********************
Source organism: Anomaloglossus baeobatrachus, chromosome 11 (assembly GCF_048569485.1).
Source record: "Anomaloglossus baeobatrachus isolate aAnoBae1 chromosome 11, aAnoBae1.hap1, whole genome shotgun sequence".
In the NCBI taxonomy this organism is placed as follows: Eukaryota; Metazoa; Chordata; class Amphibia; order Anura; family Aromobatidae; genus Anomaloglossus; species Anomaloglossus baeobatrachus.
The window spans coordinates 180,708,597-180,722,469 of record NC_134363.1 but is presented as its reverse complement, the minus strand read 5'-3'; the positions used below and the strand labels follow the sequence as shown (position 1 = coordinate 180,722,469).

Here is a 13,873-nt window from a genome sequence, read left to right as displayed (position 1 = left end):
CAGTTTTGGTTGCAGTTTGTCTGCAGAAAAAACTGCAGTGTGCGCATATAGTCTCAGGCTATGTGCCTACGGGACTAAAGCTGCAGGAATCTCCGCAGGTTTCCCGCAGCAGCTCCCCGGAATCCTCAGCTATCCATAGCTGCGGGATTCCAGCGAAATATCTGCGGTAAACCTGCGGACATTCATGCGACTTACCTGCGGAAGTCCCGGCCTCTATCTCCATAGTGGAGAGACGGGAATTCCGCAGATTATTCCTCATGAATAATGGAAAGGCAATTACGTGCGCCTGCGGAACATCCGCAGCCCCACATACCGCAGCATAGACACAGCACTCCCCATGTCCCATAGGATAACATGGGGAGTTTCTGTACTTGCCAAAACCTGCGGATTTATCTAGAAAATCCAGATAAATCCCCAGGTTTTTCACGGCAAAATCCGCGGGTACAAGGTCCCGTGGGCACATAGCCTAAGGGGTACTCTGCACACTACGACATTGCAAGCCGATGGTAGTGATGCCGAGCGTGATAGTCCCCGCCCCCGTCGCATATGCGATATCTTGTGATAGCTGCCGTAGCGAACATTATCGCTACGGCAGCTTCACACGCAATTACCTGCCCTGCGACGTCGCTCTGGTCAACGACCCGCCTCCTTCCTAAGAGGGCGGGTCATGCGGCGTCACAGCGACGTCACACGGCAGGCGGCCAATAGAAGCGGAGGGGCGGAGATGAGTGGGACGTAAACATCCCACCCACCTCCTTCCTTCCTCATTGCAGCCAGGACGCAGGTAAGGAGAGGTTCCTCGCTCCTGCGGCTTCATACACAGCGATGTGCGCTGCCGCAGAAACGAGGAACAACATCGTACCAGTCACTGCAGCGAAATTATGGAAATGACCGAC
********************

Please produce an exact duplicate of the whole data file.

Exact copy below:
Source organism: Anomaloglossus baeobatrachus, chromosome 11 (assembly GCF_048569485.1).
Source record: "Anomaloglossus baeobatrachus isolate aAnoBae1 chromosome 11, aAnoBae1.hap1, whole genome shotgun sequence".
In the NCBI taxonomy this organism is placed as follows: Eukaryota; Metazoa; Chordata; class Amphibia; order Anura; family Aromobatidae; genus Anomaloglossus; species Anomaloglossus baeobatrachus.
The window spans coordinates 180,708,597-180,722,469 of record NC_134363.1 but is presented as its reverse complement, the minus strand read 5'-3'; the positions used below and the strand labels follow the sequence as shown (position 1 = coordinate 180,722,469).

Here is a 13,873-nt window from a genome sequence, read left to right as displayed (position 1 = left end):
CAGTTTTGGTTGCAGTTTGTCTGCAGAAAAAACTGCAGTGTGCGCATATAGTCTCAGGCTATGTGCCTACGGGACTAAAGCTGCAGGAATCTCCGCAGGTTTCCCGCAGCAGCTCCCCGGAATCCTCAGCTATCCATAGCTGCGGGATTCCAGCGAAATATCTGCGGTAAACCTGCGGACATTCATGCGACTTACCTGCGGAAGTCCCGGCCTCTATCTCCATAGTGGAGAGACGGGAATTCCGCAGATTATTCCTCATGAATAATGGAAAGGCAATTACGTGCGCCTGCGGAACATCCGCAGCCCCACATACCGCAGCATAGACACAGCACTCCCCATGTCCCATAGGATAACATGGGGAGTTTCTGTACTTGCCAAAACCTGCGGATTTATCTAGAAAATCCAGATAAATCCCCAGGTTTTTCACGGCAAAATCCGCGGGTACAAGGTCCCGTGGGCACATAGCCTAAGGGGTACTCTGCACACTACGACATTGCAAGCCGATGGTAGTGATGCCGAGCGTGATAGTCCCCGCCCCCGTCGCATATGCGATATCTTGTGATAGCTGCCGTAGCGAACATTATCGCTACGGCAGCTTCACACGCAATTACCTGCCCTGCGACGTCGCTCTGGTCAACGACCCGCCTCCTTCCTAAGAGGGCGGGTCATGCGGCGTCACAGCGACGTCACACGGCAGGCGGCCAATAGAAGCGGAGGGGCGGAGATGAGTGGGACGTAAACATCCCACCCACCTCCTTCCTTCCTCATTGCAGCCAGGACGCAGGTAAGGAGAGGTTCCTCGCTCCTGCGGCTTCATACACAGCGATGTGCGCTGCCGCAGAAACGAGGAACAACATCGTACCAGTCACTGCAGCGAAATTATGGAAATGACCGAC